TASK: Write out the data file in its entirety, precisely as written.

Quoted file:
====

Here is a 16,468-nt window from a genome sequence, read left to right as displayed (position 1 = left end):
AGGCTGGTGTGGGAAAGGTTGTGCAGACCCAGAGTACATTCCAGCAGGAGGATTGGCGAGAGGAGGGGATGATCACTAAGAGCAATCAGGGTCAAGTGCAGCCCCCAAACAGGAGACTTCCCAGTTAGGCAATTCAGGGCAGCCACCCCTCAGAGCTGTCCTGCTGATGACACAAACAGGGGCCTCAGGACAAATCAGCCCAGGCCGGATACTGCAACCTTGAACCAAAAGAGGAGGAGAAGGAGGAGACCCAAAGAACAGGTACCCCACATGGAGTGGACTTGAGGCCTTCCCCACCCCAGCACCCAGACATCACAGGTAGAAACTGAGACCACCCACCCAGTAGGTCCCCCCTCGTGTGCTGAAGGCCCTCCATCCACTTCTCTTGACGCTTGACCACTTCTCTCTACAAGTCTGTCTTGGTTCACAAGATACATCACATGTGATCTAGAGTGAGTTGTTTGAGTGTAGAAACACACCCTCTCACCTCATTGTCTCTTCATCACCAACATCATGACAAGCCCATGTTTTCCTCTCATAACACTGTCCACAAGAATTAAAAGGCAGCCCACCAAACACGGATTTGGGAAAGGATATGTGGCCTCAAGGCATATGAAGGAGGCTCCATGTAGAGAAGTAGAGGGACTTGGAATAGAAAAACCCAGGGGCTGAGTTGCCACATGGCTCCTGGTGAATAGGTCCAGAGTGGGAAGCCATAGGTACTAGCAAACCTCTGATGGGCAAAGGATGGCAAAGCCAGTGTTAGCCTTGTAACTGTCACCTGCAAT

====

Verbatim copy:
Here is a 16,468-nt window from a genome sequence, read left to right as displayed (position 1 = left end):
AGGCTGGTGTGGGAAAGGTTGTGCAGACCCAGAGTACATTCCAGCAGGAGGATTGGCGAGAGGAGGGGATGATCACTAAGAGCAATCAGGGTCAAGTGCAGCCCCCAAACAGGAGACTTCCCAGTTAGGCAATTCAGGGCAGCCACCCCTCAGAGCTGTCCTGCTGATGACACAAACAGGGGCCTCAGGACAAATCAGCCCAGGCCGGATACTGCAACCTTGAACCAAAAGAGGAGGAGAAGGAGGAGACCCAAAGAACAGGTACCCCACATGGAGTGGACTTGAGGCCTTCCCCACCCCAGCACCCAGACATCACAGGTAGAAACTGAGACCACCCACCCAGTAGGTCCCCCCTCGTGTGCTGAAGGCCCTCCATCCACTTCTCTTGACGCTTGACCACTTCTCTCTACAAGTCTGTCTTGGTTCACAAGATACATCACATGTGATCTAGAGTGAGTTGTTTGAGTGTAGAAACACACCCTCTCACCTCATTGTCTCTTCATCACCAACATCATGACAAGCCCATGTTTTCCTCTCATAACACTGTCCACAAGAATTAAAAGGCAGCCCACCAAACACGGATTTGGGAAAGGATATGTGGCCTCAAGGCATATGAAGGAGGCTCCATGTAGAGAAGTAGAGGGACTTGGAATAGAAAAACCCAGGGGCTGAGTTGCCACATGGCTCCTGGTGAATAGGTCCAGAGTGGGAAGCCATAGGTACTAGCAAACCTCTGATGGGCAAAGGATGGCAAAGCCAGTGTTAGCCTTGTAACTGTCACCTGCAAT